Some viruses can also stay in your cat's body long term even after the initial illness has resolved. These viruses remain latent until stress or another illness triggers them to recur later in the cat's life. Feline herpes in particular tends to do this.
Can Cats Get Colds From Humans?
No, cats cannot get colds from humans. The vast majority of viruses are highly species-specific and will not survive in a different host. Some bacterial infections can be transmitted to and from humans and cats, but this is rare.
Cats can get COVID-19 from humans and may show mild symptoms, but this is extremely rare. Cats are in much more danger from feline coronavirus, which can cause the usually fatal disease feline infectious peritonitis (FIP).
Can I Catch a Cold From My Cat?
No, you cannot get a cold from your cat. Viruses tend to be highly species-specific and will not survive in a different host.
Can Cats Get Sick From Cold Weather?
Not exactly. Cold weather can weaken your cat's immune system if she does not have access to proper shelter and nutrition, which would then put her at increased risk of contracting a cold. But for a healthy cat who is well cared-for, cold weather does not pose a risk for this illness.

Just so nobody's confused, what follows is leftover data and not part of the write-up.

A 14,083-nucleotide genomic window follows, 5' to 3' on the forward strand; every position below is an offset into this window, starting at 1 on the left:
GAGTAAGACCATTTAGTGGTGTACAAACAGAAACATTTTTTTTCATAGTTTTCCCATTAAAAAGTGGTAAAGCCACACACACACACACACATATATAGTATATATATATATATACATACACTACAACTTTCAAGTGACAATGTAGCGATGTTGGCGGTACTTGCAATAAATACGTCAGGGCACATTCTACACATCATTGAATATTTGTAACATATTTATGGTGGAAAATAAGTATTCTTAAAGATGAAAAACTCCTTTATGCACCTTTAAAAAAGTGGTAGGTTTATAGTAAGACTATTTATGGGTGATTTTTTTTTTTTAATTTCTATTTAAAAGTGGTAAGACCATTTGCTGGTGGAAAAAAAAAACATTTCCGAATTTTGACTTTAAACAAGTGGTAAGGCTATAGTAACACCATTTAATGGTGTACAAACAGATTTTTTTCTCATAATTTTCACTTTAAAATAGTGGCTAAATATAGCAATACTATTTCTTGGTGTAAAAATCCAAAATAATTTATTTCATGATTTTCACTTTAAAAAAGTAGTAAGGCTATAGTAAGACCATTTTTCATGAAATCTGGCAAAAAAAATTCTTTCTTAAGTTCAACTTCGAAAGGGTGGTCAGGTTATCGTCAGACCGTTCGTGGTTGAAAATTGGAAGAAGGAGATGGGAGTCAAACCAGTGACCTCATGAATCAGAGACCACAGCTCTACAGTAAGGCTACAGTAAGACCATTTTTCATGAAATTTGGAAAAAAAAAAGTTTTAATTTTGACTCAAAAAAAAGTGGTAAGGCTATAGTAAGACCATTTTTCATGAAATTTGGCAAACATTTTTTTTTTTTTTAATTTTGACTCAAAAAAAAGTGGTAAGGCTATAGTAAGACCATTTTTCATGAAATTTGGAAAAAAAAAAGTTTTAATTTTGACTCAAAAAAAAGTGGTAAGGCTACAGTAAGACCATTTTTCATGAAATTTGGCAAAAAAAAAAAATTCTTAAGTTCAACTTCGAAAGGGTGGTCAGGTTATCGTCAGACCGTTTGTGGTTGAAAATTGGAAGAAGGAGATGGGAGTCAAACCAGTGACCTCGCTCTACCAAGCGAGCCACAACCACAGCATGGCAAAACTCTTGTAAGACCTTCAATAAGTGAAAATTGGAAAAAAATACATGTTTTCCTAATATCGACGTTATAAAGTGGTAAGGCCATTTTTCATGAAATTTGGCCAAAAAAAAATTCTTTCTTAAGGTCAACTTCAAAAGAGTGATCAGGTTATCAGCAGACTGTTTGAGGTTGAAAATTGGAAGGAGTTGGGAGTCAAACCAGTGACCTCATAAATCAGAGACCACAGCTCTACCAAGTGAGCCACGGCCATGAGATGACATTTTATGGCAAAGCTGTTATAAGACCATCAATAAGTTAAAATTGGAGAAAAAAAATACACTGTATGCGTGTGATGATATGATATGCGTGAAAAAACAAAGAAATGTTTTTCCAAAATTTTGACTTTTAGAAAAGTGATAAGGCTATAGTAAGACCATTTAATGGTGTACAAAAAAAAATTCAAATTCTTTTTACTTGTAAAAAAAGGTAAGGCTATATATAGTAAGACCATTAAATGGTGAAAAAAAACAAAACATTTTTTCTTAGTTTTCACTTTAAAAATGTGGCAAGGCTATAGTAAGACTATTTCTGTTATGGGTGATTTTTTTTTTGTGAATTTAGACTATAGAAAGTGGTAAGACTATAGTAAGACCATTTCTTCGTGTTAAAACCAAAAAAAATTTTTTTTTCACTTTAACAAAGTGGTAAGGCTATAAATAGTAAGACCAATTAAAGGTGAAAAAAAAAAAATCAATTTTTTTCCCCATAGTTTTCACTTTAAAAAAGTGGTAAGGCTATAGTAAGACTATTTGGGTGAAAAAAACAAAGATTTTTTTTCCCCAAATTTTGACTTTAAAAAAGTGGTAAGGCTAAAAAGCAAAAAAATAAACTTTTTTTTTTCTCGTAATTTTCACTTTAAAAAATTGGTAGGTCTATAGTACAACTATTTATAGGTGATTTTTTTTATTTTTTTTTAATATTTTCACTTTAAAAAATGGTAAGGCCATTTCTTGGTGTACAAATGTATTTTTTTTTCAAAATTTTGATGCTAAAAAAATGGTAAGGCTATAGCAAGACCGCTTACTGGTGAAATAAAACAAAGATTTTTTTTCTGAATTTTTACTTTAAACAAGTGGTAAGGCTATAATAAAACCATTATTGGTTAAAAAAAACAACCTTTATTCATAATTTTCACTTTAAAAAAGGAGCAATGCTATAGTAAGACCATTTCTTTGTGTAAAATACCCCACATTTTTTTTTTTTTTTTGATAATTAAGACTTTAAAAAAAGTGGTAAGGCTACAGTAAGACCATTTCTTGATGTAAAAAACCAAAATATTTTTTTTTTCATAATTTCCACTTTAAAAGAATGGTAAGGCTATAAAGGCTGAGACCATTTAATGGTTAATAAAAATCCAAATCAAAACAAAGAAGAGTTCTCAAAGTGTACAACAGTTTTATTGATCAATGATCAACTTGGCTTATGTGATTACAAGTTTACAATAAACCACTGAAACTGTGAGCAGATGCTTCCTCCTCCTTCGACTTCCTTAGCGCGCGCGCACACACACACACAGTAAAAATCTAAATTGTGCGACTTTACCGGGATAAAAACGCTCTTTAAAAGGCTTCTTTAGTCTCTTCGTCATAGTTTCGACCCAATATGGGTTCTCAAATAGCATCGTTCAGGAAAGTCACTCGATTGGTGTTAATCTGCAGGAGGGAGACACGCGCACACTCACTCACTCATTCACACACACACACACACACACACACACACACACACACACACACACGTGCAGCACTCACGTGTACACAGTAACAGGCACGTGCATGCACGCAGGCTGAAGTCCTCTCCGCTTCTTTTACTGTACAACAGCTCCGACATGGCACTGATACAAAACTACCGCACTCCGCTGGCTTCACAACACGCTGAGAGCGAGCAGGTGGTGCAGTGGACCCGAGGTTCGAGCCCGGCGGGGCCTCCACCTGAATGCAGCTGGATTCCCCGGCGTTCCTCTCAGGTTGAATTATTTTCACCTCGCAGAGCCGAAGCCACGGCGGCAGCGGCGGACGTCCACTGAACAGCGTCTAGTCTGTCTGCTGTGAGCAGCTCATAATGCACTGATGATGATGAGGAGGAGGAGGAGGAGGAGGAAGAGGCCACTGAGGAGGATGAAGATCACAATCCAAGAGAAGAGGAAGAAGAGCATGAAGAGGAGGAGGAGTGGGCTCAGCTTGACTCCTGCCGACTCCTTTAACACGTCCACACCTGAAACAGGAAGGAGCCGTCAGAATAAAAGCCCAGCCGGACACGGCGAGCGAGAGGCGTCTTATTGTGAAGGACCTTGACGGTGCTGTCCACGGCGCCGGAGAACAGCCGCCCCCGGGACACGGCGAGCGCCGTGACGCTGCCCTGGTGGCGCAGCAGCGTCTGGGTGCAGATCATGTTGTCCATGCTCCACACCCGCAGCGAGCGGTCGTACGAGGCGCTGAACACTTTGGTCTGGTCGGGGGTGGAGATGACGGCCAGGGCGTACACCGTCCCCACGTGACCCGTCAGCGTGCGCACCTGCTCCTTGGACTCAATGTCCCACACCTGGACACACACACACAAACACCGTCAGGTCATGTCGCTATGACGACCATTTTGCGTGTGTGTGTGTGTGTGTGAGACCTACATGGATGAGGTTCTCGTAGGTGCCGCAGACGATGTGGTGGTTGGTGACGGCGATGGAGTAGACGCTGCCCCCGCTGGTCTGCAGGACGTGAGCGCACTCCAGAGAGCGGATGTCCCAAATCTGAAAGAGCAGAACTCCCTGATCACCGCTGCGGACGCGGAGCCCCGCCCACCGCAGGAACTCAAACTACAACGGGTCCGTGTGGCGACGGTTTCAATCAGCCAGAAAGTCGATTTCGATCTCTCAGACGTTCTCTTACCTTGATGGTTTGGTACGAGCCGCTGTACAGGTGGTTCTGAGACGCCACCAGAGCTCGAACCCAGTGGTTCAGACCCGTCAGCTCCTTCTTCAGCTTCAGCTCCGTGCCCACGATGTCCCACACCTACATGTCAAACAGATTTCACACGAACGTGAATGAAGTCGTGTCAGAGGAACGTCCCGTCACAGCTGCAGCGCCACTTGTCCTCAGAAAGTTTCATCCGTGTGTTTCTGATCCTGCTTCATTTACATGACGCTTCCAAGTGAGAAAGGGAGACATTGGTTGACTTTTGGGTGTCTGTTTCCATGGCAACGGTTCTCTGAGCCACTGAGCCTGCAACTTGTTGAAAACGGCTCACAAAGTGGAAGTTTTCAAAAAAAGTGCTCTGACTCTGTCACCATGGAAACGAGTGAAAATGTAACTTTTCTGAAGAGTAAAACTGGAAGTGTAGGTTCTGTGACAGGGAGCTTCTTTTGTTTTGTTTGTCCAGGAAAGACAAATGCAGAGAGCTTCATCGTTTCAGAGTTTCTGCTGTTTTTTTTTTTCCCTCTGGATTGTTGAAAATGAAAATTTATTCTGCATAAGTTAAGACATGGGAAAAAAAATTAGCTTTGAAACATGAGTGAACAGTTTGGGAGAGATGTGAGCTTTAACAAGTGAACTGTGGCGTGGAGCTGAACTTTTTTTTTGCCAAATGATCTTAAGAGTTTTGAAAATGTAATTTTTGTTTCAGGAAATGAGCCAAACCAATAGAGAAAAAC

Cat Cold Symptoms
Symptoms of a cold or upper respiratory infection in cats include:
- Congestion or sniffles
- Runny nose
- Runny eyes
- Poor appetite
- Ulcers, particularly on the tongue
- Enlarged lymph nodes
Cold symptoms in cats can generally last for one or two weeks.
How to Treat a Cat with a Cold
If your cat is showing signs of a cold but overall is doing okay, you can provide supportive care at home to keep her comfortable.
- Make sure she has a nice warm spot where she can rest undisturbed.